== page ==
What are you most proud of?

Targi - All versionsIn the board gaming part of my life, I am very proud that my prototype for Targi was released nearly unchanged by the publisher and therefore stayed the way I designed it.
Also I intended Targi to be a game that brings especially couples to the table together and have a good time with each other. From the feedback I get, that is happening.

What is the most important part of making a game for you?

Generally, to make a game that I want to play!
I don´t live from designing games. So there is no financial pressure to make a lot of games, it is just a hobby. So I want to make sure, that every prototype that I show to a publisher, is a game that I want to play as well.
Also the thought that there are people out there, who enjoy something I made and have fun with it.

Do you usually like to start from the theme or mechanics?

From the mechanics. Ideally theme and mechanic work well together in a game. But if not, I think that a game with a strong mechanic but a weak theme works and plays better than game with a strong theme but a weak mechanic. With Targi, my first thought was, that I wanted to make a worker placement game (my favourite mechanic), in which every worker that you place would affect more that one things at once. This idea resulted in the unique intersection mechanic of Targi.The story about the theme of Targi is quite funny. I just had bought the animeeples for my first edition of Agricola. So I had the white, brown and black cubes as spare parts. I just started to work on Targi and needed some cubes to represent the wares in the game. So I thought, what could the colours white, brown and black represent? I thought of salt, dates and pepper. So I googled if there was a tribe that traded these goods. And there was one, the Tuareg! One single male Tuareg is called Targi. So I had in one instance a theme, a setting and a name for my game.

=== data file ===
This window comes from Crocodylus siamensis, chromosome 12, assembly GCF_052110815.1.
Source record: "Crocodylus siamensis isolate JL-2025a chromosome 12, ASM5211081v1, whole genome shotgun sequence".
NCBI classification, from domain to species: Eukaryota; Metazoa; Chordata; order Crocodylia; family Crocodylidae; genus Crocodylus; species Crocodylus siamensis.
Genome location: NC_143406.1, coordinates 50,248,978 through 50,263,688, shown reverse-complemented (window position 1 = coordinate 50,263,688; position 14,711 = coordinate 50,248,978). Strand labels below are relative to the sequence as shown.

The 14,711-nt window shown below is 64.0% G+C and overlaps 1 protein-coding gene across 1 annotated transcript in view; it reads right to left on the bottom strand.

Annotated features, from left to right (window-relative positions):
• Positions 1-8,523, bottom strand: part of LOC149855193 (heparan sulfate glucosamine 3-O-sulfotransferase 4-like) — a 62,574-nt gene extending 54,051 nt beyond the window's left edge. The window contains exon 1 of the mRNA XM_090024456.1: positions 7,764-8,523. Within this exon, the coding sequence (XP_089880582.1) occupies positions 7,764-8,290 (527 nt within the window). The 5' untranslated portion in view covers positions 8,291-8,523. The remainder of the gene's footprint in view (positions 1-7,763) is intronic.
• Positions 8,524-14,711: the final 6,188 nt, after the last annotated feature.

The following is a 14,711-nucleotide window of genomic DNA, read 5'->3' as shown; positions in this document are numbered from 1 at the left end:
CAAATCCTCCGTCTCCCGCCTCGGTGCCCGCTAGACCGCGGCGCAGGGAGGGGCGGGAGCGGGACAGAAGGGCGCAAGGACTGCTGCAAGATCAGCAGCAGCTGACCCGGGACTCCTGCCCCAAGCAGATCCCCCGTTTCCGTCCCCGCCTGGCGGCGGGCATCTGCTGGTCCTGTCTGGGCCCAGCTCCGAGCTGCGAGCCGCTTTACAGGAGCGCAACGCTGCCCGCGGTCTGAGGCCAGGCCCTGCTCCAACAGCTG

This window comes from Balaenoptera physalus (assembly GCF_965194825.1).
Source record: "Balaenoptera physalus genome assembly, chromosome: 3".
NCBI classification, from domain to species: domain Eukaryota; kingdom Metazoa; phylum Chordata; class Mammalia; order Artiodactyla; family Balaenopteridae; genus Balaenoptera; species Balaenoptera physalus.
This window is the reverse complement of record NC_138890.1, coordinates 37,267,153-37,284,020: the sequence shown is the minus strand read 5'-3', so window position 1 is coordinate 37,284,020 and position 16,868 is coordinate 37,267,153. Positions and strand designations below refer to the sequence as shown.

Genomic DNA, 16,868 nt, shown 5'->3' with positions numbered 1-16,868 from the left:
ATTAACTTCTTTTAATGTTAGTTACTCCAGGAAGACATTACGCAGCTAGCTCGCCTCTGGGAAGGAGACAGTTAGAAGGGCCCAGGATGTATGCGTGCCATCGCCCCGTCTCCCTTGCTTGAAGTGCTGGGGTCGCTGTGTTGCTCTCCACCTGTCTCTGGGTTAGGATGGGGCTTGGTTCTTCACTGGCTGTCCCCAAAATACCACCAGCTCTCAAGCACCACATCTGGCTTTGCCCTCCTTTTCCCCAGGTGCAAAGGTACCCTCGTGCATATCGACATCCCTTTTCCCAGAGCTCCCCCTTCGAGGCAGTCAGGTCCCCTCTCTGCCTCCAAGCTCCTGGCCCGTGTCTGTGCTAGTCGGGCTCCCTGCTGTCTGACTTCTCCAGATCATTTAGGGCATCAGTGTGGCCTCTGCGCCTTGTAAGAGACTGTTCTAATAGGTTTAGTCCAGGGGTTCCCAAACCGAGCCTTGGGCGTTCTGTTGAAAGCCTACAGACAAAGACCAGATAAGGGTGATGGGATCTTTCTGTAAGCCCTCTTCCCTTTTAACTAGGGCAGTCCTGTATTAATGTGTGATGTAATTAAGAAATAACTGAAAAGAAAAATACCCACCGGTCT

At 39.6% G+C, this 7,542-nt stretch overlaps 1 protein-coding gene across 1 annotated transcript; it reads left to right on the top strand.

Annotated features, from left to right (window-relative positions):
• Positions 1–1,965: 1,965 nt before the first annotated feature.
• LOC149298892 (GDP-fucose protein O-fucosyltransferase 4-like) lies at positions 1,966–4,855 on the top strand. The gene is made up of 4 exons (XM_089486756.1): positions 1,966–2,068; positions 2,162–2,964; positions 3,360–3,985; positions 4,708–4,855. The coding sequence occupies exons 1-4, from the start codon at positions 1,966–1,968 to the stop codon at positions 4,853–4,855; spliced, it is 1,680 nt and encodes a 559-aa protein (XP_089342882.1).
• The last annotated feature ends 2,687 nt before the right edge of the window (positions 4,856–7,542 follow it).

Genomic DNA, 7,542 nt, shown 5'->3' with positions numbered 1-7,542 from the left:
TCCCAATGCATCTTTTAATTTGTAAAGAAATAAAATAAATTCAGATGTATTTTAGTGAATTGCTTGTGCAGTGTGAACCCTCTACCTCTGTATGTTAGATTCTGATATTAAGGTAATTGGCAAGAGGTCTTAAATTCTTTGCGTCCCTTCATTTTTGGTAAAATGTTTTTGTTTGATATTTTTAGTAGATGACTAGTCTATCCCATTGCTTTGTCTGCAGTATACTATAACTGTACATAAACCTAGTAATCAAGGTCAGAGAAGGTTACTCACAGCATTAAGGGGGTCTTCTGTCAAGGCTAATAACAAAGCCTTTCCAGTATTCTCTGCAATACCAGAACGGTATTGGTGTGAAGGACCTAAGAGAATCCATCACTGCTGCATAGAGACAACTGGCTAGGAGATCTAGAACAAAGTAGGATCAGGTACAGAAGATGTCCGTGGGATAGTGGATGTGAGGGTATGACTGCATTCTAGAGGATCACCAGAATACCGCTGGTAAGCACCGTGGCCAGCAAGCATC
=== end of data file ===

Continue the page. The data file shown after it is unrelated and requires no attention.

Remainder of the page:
Where do you find your inspiration for new game themes and mechanics?

I once read a story about a young juggler, attending a circus festival. Between all those artists he saw another older juggler, that was way better then all the others. He asked him: “Where did you learn to juggle in such a awesome way?” The man replied: ” Because I draw my inspiration for my performance, from everywhere and everything, not only from juggling!” That also is true with game design. Inspiration can come from everywhere, a book, a story, a movie, a song, from other games etc.

Bonus question #1:
Do you see any special challenges or advantages when designing a two player only game?